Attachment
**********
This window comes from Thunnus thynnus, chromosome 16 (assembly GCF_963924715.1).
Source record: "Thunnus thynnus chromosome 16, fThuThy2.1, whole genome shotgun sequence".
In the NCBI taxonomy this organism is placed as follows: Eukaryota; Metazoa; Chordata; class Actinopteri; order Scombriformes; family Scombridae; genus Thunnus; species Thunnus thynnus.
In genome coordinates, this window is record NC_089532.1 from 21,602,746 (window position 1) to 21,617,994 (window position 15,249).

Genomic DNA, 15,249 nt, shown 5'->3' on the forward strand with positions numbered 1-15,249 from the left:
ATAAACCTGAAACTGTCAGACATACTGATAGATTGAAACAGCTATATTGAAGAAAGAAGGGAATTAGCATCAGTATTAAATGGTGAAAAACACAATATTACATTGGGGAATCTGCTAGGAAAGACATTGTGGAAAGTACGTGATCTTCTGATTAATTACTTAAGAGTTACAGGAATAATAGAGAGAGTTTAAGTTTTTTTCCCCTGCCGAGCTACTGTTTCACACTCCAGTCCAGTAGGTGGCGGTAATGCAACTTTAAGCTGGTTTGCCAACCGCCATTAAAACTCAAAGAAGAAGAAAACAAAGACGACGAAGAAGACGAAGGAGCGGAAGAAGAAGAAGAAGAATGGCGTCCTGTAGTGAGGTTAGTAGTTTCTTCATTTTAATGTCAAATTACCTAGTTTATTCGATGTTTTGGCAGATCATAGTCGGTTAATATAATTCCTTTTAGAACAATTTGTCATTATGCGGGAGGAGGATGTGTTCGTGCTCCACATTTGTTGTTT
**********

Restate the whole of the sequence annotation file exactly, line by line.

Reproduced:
This window comes from Thunnus thynnus, chromosome 16 (assembly GCF_963924715.1).
Source record: "Thunnus thynnus chromosome 16, fThuThy2.1, whole genome shotgun sequence".
In the NCBI taxonomy this organism is placed as follows: Eukaryota; Metazoa; Chordata; class Actinopteri; order Scombriformes; family Scombridae; genus Thunnus; species Thunnus thynnus.
In genome coordinates, this window is record NC_089532.1 from 21,602,746 (window position 1) to 21,617,994 (window position 15,249).

Genomic DNA, 15,249 nt, shown 5'->3' on the forward strand with positions numbered 1-15,249 from the left:
ATAAACCTGAAACTGTCAGACATACTGATAGATTGAAACAGCTATATTGAAGAAAGAAGGGAATTAGCATCAGTATTAAATGGTGAAAAACACAATATTACATTGGGGAATCTGCTAGGAAAGACATTGTGGAAAGTACGTGATCTTCTGATTAATTACTTAAGAGTTACAGGAATAATAGAGAGAGTTTAAGTTTTTTTCCCCTGCCGAGCTACTGTTTCACACTCCAGTCCAGTAGGTGGCGGTAATGCAACTTTAAGCTGGTTTGCCAACCGCCATTAAAACTCAAAGAAGAAGAAAACAAAGACGACGAAGAAGACGAAGGAGCGGAAGAAGAAGAAGAAGAATGGCGTCCTGTAGTGAGGTTAGTAGTTTCTTCATTTTAATGTCAAATTACCTAGTTTATTCGATGTTTTGGCAGATCATAGTCGGTTAATATAATTCCTTTTAGAACAATTTGTCATTATGCGGGAGGAGGATGTGTTCGTGCTCCACATTTGTTGTTT